View down sidewalk showing street parking occupied by tents and informational tables

Planning Students Take Back the Parking Space

Planning Students Take Back the Parking Space

School of City and Regional Planning students gathered groups from across Atlanta in Tech Square to show the hidden high costs of parking in urban design.

"In celebrating Park(ing) Day, we transform parking spaces into vibrant, community-driven pockets of creativity," said Gulsah Akar, chair of the School. "This annual event reminds us that in the heart of urban landscapes, there's room for greenery, art, and play. Celebrating global Park(ing) Day at Tech Square is one of our school traditions!"

"It's a good visionary experience," said Micah Tamura, a second-year master's student in the School. "It invites everyone to envision a new way to see parking spaces, not as a place for cars, but places for people to gather and the public to enjoy."

Contemporary Urban Design Hears Community Voices

Pedestrian places sticky note containing idea for reusing a parking space on a board laid out with city streets.

The Student Planning Association (SPA), which organized the event, invited passers-by to imagine how they would re-use a parking space and post their ideas on a city street layout.

"One of the things we've focused on in the program is that a lot of existing planning has come from not talking to the community enough," said Dominique Vitti, a second-year master's student in the program.

"Events like this allow us to talk to people, to say, 'Put your idea here! Your voice matters, your opinion matters.'"

Tamura agreed. "It's important to meet people where they're at, to see how they envision places and then collaborate and brainstorm together."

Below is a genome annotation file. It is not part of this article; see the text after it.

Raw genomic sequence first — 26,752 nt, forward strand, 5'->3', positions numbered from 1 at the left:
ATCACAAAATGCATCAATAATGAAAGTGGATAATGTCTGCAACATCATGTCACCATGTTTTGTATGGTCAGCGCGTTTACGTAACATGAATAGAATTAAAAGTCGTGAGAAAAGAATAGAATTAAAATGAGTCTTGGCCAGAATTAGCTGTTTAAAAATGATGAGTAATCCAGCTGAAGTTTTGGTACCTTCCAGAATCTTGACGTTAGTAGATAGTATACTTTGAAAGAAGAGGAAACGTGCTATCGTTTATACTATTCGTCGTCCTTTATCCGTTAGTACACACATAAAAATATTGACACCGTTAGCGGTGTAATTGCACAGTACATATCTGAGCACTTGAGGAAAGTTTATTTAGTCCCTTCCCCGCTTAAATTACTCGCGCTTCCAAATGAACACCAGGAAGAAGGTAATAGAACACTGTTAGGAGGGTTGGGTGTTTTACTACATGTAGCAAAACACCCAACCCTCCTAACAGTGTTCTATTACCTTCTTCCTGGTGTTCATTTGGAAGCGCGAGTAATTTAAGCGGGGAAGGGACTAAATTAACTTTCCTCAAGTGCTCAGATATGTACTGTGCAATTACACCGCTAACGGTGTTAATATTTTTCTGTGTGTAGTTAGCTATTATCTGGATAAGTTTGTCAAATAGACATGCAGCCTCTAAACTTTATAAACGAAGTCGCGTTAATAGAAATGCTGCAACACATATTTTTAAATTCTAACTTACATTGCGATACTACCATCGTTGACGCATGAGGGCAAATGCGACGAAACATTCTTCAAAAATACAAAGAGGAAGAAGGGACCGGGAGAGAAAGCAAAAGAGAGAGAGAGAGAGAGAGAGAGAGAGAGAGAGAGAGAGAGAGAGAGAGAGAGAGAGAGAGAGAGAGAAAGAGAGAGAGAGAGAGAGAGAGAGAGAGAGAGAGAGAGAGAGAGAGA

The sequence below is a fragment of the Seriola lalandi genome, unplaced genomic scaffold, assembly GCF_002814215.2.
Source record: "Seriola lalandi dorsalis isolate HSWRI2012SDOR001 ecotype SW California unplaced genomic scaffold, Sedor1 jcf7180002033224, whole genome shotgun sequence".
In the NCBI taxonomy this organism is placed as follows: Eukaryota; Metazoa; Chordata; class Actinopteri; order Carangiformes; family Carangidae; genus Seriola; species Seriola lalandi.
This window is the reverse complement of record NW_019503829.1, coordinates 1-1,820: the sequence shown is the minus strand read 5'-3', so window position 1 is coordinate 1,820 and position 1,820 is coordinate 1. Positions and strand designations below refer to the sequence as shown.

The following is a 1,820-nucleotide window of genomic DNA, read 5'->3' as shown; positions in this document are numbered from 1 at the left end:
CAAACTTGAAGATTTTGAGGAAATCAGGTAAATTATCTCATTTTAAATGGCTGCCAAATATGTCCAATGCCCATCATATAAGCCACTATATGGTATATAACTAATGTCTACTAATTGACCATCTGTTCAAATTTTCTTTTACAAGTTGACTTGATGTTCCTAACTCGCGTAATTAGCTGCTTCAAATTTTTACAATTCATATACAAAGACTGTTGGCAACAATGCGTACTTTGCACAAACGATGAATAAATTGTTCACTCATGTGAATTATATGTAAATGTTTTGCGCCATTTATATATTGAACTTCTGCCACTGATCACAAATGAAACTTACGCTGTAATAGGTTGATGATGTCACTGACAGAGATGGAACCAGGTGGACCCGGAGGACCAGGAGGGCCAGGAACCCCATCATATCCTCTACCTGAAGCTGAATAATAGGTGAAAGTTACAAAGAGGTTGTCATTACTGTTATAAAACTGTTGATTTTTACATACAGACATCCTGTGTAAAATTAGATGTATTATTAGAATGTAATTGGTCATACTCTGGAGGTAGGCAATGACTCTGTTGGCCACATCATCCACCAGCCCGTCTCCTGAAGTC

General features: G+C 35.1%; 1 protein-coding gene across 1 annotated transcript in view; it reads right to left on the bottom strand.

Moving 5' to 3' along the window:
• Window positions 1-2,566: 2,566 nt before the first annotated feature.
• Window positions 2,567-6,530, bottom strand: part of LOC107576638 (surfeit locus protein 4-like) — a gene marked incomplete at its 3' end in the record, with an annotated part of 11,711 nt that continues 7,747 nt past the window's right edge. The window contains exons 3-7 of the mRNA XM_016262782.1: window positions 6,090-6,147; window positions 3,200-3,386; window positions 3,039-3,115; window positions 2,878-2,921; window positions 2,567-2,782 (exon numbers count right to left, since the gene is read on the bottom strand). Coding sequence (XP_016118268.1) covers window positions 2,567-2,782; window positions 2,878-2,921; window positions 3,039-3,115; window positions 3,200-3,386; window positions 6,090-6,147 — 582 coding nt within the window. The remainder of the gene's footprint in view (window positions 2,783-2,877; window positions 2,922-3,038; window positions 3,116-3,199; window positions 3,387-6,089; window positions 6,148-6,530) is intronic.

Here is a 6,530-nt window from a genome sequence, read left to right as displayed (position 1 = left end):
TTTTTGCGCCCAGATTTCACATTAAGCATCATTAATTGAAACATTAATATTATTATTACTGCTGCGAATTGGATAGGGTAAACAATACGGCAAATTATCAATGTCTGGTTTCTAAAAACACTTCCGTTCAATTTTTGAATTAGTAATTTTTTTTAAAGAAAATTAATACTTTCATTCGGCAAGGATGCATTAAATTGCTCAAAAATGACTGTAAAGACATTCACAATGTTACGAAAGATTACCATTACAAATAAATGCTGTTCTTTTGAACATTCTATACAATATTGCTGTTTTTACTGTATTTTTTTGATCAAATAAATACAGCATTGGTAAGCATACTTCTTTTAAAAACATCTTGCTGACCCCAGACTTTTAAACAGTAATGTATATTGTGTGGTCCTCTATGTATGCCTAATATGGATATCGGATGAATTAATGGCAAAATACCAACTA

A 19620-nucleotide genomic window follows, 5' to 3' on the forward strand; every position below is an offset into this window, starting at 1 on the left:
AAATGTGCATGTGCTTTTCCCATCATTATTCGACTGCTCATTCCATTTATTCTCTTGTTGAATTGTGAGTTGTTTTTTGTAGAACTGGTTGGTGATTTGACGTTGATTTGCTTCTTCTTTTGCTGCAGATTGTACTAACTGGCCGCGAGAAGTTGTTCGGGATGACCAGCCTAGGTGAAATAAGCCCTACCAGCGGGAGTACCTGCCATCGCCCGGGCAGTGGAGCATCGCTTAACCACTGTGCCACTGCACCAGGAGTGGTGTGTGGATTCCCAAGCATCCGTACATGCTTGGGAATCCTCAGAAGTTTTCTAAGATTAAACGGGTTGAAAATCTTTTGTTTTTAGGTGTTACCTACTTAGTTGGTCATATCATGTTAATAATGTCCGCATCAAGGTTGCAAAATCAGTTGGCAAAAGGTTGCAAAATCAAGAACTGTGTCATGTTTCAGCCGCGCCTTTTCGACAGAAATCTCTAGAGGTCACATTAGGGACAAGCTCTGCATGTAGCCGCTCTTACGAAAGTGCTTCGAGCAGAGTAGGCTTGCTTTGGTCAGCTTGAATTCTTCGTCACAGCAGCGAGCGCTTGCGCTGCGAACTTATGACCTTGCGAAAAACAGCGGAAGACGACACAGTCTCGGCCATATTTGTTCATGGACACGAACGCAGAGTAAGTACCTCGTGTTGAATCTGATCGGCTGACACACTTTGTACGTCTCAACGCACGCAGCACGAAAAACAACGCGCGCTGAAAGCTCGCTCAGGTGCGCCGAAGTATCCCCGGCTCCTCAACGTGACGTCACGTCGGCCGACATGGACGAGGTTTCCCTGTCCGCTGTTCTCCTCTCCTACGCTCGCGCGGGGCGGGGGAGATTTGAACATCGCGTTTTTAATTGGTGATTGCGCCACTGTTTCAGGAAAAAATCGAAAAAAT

Parking Land Use Carries High Costs

Alex Kozela seated at a table in a parking space, talking to pedestrians. A prize wheel labeled with the UN's Sustainable Development Goals is on the table.

Alex Kozela, who recently started the master's program in the School, pointed out the inefficiency of parking land use. "If we laid out all the parking spaces in the United States, they would take up twice the state of Connecticut," he said. "But there's so much more you can do with that space than park a car."

"If you create alternative spaces for people to work in, have fun in, exist in, it's better for the environment and it's better for human health."

"We talk a lot in the program about pedestrian safety and traffic calming," said Asha McDonald, a second-year Master of City and Regional Planning student. "Taking parking spots out and putting pedestrian-friendly things in their place is a great way to slow down traffic, which increases pedestrian and bike safety."

"Ultimately, our streets are auto-centric and people don't like it," Vitti said.

Student and Professional Groups Support Park(ing) Day

A representative from MARTA talks to a pedestrian in front of a parklet with benches and artificial turf created by the MARTA team.

Along with SPA, campus groups participating in the event included Starter Bikes, hosting a pop-up bicycle repair service, the Georgia Tech chapter of the Institute of Transportation Engineers, hosting games and information about traffic and transportation, and Serve-Learn-Sustain, hosting a quiz based on the United Nations' Sustainable Development Goals.

Off-campus groups included the State Road and Tollway Authority, the Sierra Club, VHB, the MARTA Army, Emerging Planners of Georgia, the Midtown Alliance, and MARTA.

Want To Know More?

Any Questions?

Join Our Email List

Media Interview Requests

Take A Virtual Tour of Campus